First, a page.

First, consider this question:

When your grandchildren ask you how you spent your time, what will you say?

"I wrote 10 000 tweets." "I built an audience."

To me, that just seems thoroughly uninspiring.

Second, you hear a lot about competition. About the battle for attention and eyeballs. This kind of framing makes reality seem zero-sum. Fortunately, it's not the only framing, and even if you do believe it there are ways to escape this eyeball competition.

Here's a tweet from Naval on the topic that is now widely circulated around the Internet:

Escape competition through authenticity.

Like many tweets, it does have a point, but it's so generalized and lacking in context that it's not that useful. Once again, I'd argue that this is a case of the medium defeating the message. But anyway.

Say you see that tweet and think: that's interesting. Now the question is: what is authenticity? How does one become more authentic? I think these sorts of questions often throw people in a bind. They put the focus on the I. Am I authentic? How can I  be more authentic? I questions can become existential, and tend to make people even more self-obsessed than they already are.

I think it's better to steer the conversation towards the work:

Escape competition through integration.

For reasons mentioned above, many people lack the attention span needed to produce integrated works of art. Creating wholes requires keeping context available in your mind in order to connect ideas in a way that builds resonance, and that leads to something bigger than the sum of its parts.

To understand what I mean, look at Twitter as a counter-point. Most tweets don't build on one another. Random idea #1, random idea #2, #3... There is no coherence. No resonance. No single tweet makes you pause, rethink your life, and change. A good piece of long-form writing, however, has a much higher chance of doing that. Long, old-school blog posts and books can have a huge impact on an individual. And this is the opportunity that is available to any creative person today: because most people focus on the pieces (posts on social media, mainly), focusing on the whole will distinguish you.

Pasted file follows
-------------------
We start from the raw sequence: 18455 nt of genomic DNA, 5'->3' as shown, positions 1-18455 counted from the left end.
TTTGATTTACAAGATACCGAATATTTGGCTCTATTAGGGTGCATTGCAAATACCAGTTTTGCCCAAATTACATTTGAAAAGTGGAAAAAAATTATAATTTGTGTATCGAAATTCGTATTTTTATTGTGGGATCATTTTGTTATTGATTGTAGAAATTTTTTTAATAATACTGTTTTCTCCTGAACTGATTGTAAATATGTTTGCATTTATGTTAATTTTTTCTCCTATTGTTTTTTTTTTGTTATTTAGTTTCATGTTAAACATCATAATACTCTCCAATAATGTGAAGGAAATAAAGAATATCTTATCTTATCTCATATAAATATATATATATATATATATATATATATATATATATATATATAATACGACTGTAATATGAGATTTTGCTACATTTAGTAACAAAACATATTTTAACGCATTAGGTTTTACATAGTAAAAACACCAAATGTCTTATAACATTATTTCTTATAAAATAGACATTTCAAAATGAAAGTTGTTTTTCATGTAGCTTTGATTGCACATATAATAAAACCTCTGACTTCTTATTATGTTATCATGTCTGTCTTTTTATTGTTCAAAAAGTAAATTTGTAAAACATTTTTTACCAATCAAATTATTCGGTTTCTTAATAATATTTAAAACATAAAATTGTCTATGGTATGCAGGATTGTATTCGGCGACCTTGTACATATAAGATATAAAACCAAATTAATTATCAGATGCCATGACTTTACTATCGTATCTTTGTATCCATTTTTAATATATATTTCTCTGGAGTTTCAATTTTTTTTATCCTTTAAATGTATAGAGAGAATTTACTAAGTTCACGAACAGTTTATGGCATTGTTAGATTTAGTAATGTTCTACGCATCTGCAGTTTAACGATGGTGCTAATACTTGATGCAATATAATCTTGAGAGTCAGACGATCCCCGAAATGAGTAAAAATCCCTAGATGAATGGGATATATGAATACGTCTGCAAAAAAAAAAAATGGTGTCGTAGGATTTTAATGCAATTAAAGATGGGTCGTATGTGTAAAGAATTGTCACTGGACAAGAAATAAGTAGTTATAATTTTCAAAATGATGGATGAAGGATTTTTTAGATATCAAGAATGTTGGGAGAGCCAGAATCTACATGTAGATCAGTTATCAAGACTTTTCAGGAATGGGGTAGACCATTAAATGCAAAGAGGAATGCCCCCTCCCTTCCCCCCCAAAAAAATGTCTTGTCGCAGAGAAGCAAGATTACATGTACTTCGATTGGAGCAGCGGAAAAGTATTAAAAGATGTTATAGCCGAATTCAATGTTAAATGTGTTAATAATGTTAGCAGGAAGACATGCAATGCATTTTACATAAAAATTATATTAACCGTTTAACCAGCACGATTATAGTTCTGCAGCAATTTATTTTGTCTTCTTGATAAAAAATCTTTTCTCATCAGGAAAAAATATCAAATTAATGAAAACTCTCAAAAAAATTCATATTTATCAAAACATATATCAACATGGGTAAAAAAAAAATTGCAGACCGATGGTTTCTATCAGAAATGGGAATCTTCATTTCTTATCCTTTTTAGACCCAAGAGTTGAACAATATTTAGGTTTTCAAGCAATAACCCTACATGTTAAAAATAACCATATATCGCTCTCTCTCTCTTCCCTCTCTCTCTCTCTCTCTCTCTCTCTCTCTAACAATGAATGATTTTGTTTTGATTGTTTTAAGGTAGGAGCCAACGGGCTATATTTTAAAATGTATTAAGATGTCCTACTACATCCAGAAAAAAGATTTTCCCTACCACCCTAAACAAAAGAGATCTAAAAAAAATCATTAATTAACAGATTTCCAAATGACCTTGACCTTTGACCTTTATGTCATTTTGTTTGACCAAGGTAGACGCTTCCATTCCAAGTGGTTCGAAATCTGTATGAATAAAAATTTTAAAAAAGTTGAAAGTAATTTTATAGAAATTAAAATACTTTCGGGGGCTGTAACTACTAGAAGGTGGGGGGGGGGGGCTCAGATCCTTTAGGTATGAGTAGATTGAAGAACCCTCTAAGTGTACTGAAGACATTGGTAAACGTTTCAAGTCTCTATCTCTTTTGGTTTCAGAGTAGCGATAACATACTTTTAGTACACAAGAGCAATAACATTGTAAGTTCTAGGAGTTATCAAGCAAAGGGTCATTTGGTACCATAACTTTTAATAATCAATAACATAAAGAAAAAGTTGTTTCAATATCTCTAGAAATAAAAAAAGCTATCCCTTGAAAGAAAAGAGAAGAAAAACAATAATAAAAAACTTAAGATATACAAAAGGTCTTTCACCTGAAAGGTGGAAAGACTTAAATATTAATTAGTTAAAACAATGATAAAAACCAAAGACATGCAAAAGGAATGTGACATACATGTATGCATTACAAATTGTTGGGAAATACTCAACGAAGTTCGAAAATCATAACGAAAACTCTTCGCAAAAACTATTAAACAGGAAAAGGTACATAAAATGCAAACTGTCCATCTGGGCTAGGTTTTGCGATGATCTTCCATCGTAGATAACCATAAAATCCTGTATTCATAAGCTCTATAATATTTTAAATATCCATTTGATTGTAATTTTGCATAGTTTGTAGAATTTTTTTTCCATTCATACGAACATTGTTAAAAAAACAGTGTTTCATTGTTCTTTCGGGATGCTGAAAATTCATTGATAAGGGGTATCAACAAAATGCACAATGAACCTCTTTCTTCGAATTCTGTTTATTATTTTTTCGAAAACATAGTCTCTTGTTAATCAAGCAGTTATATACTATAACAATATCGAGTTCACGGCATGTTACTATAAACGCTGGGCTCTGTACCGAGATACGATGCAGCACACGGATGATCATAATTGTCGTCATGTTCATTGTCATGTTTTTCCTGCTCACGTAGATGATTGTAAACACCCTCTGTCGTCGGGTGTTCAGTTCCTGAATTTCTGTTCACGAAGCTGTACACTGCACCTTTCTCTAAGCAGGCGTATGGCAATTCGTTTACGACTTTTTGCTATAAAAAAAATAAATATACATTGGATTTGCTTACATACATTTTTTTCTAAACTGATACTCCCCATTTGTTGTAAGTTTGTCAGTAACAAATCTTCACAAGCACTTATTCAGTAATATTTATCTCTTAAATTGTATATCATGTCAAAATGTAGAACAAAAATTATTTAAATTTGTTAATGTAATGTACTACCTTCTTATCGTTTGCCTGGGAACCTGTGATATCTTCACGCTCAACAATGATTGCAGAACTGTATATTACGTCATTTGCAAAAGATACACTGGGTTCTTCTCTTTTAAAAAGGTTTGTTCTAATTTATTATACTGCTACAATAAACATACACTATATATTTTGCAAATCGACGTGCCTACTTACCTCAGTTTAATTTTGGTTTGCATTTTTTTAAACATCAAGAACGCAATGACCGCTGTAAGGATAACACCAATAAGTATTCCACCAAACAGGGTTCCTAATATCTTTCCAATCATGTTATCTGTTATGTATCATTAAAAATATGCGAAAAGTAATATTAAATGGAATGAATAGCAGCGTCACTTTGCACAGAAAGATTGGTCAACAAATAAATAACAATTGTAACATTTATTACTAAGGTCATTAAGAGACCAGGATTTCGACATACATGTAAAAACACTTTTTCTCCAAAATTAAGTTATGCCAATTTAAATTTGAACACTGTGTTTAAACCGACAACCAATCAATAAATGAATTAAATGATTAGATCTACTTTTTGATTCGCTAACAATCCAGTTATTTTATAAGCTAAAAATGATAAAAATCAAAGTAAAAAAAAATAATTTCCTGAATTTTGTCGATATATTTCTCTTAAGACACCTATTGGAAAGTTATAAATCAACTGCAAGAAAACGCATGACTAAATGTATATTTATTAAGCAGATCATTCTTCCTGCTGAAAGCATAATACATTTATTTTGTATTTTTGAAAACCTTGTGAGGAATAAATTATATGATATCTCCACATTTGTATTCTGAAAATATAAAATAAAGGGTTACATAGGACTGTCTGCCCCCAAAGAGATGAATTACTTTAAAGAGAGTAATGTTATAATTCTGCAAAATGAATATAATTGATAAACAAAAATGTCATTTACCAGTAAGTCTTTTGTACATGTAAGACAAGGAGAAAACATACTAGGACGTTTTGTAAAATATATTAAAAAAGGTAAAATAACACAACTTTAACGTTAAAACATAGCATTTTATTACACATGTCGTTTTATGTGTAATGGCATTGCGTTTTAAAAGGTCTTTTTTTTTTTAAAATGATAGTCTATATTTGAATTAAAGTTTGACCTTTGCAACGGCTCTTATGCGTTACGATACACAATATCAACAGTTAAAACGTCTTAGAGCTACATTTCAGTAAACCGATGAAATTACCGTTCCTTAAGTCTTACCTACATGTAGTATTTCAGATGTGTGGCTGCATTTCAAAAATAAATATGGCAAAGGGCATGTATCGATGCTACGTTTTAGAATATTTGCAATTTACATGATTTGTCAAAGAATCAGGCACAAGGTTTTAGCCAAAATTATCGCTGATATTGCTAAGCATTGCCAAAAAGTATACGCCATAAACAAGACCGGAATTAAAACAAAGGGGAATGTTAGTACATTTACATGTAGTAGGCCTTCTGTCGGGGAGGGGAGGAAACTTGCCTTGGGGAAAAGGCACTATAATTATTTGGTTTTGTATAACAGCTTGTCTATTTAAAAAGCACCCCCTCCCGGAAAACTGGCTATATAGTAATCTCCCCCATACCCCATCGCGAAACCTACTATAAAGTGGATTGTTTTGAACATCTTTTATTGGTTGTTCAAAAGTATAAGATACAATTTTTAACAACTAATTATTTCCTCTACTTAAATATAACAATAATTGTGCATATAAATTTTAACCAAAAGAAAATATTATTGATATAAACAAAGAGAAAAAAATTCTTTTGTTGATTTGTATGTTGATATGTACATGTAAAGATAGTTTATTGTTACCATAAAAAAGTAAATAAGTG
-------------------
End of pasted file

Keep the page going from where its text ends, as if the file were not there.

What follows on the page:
Because I like fantasy, Brandon Sanderson's work comes to mind. Sanderson just made Kickstarter history with the #1 most-backed campaign. Now, there's many reasons why Sanderson succeeded (some luck, finishing the Wheel of Time after the late Robert Jordan, following in the wake of Harry Potter and Game of Thrones), however, the one I want to highlight is the creation of Cosmere. As Sanderson puts it, it's the Marvel Cinematic Universe before MCU came about. What this means is that while his books are self-contained stories and series, they are all part of the same universe, and there are connections that a reader can make from one book to another. There's a shared timeline for Cosmere books that you get glimpses of in the individual works. Sanderson has a 35 book plan for Cosmere, and he's building it bit by bit, book by book. And when you start reading his books, and you learn about the connections, you want to read all his other works and series. You want to solve the puzzle of the Cosmere.

This is not the case for most authors. Most authors struggle with getting their readers to read another series of theirs. By establishing a shared framework between the individual stories, Sanderson fans (like me) feel compelled to read all of the books. Not only is this a smart business strategy, it's also a demonstration of foresight few authors possess. This differentiates Sanderson from others. As a result, he's in a league of his own.

And this kind of differentiation is available to any one of us. It's not about authenticity™. Authenticity is a by-product of pursuing one's craft earnestly. It's about integrated effort.

Regardless of what we're creating: essays, videos, podcasts,... If any of these forms touches the frequency-focused world of "content production," it will almost always become episodic, and disconnected. However, if we pursue creating coherent wholes, if we exercise our foresight, we can create something that episodic creators cannot. That's how we escape anything resembling competition.

This is also how we escape the "content treadmill" as others call it. When you integrate pieces together, you have a much higher chance of creating something excellent. Something that stands out. And when something stands out, people talk about it, and share it. The work sells itself by being awesome and different, instead of the author pushing it onto people.